Monday, January 13, 2014

Three points to help you avoid infringing when using popular source material

Every year, new versions of classic tales reappear in popular culture. Sherlock Holmes showed up in both movies and television. 2013's breakout surprise hit TV show was based on Washington Irving's "The Legend of Sleepy Hollow". And since the stories and characters upon which these hits are based are often themselves in the public domain, you might be tempted to create your own retellings of these tales too.

You can, but you need to be careful.

In a prior post on the character of Sherlock Holmes I made two important points about using pre-existing characters:
  1. Where there are portions of a character in the public domain and portions that aren't, it's permitted to fork the characters to use only the public domain elements.
  2. Forking characters in this way doesn't infringe on the rights of a copyright holder who might own non-public-domain elements to those characters.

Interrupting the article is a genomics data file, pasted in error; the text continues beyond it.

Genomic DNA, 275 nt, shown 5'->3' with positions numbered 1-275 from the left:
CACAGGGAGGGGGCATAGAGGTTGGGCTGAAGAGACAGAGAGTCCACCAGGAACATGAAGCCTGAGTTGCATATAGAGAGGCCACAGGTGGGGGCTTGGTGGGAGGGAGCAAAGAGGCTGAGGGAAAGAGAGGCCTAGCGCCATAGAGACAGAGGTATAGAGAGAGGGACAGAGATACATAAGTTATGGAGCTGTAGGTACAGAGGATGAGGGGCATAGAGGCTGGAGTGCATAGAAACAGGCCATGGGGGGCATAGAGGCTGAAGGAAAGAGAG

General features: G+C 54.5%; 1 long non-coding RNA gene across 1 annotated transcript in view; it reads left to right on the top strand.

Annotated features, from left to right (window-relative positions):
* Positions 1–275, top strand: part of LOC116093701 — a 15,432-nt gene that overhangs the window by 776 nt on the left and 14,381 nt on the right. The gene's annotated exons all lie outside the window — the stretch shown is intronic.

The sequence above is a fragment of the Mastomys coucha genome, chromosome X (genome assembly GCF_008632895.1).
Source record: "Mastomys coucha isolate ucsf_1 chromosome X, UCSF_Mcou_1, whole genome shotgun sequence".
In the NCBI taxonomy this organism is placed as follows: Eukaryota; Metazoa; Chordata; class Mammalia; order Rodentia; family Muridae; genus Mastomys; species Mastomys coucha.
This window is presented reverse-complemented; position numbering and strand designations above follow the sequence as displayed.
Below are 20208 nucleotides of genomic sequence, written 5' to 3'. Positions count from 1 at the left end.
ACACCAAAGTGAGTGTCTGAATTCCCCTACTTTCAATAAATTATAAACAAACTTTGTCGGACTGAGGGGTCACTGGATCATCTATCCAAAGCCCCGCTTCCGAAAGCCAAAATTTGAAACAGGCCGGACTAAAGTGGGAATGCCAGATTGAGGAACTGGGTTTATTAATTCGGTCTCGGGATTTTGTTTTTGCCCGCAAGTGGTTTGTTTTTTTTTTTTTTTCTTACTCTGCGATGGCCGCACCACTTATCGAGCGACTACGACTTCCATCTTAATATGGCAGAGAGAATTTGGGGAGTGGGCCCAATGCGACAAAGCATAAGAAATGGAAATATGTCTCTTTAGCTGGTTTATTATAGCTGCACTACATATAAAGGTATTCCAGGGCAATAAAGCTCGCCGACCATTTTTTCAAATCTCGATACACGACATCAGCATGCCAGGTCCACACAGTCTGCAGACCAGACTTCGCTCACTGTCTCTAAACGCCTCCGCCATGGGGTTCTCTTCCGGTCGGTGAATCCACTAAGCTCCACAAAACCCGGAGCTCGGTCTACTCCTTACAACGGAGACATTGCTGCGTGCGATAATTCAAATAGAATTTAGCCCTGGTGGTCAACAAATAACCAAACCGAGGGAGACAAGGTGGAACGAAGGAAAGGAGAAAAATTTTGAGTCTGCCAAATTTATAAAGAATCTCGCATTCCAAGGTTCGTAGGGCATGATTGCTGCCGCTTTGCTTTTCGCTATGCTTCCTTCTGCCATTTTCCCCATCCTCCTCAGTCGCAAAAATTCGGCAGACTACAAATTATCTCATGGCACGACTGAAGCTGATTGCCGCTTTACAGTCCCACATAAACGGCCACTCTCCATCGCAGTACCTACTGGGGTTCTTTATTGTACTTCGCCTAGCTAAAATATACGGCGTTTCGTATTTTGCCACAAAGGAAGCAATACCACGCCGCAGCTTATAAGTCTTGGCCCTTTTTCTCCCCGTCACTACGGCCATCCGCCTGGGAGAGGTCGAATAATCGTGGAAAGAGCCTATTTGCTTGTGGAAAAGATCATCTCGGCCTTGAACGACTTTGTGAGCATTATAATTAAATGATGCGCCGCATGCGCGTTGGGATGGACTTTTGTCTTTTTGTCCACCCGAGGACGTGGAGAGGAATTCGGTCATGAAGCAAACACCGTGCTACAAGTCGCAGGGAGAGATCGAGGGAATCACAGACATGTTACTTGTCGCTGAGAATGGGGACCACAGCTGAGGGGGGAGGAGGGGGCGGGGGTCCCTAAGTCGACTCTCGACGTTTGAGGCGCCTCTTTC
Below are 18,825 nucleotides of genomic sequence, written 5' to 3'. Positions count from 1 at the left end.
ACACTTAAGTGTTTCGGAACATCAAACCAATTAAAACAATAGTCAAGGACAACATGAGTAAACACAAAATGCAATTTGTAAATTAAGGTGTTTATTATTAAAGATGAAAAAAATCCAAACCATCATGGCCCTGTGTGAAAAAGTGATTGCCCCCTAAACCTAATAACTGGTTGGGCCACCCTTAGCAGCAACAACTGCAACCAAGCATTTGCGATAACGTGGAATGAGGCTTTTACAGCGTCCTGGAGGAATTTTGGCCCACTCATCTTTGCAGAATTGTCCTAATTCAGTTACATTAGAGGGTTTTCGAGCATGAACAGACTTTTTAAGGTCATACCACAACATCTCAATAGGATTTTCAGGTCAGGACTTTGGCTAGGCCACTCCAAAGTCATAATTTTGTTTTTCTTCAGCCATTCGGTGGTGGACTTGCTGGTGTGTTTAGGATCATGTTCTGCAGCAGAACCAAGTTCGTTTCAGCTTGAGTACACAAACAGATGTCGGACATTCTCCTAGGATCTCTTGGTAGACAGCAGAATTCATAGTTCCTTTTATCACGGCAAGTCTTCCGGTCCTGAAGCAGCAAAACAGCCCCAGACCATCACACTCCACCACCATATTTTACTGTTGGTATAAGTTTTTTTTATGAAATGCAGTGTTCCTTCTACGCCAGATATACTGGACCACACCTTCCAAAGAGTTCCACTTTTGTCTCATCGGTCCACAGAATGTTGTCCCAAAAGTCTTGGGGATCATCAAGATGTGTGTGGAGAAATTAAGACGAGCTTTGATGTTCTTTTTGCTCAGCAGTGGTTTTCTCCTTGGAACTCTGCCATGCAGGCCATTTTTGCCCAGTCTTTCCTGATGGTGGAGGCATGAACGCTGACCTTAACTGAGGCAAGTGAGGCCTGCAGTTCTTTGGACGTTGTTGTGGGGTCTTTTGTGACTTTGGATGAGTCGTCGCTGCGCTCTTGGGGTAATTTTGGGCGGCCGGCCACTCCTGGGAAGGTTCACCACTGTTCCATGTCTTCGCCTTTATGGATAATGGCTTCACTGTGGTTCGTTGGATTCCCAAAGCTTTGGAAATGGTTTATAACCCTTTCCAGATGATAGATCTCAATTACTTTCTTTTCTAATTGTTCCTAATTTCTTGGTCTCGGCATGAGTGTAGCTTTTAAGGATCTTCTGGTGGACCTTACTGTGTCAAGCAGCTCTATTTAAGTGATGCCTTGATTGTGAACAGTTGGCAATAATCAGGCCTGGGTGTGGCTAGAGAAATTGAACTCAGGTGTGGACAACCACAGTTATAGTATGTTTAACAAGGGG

But what may not be clear is how you can take a public-domain character and make them your own creation such that no one else can use your version of them, and in contrast when you're making too close use of someone else's version of the characters. A recent judgment from Canada gives us 3 good rules to help you make that decision.

Monday, January 6, 2014

The Apple e-books litigation post #1: why did it happen at all?

Although the Apple e-books judgment is a few months old, its consequences haven't yet begun to be fully understood. Tthis judgment starts to rebalance the playing field away from bottlenecks and distributors and toward individual content creators in several fundamental ways.

To understand the significance of the judgment, it's necessary to know what it does (and doesn't) say. And it's 160 pages, so bear with me because I'll have to break this into several parts...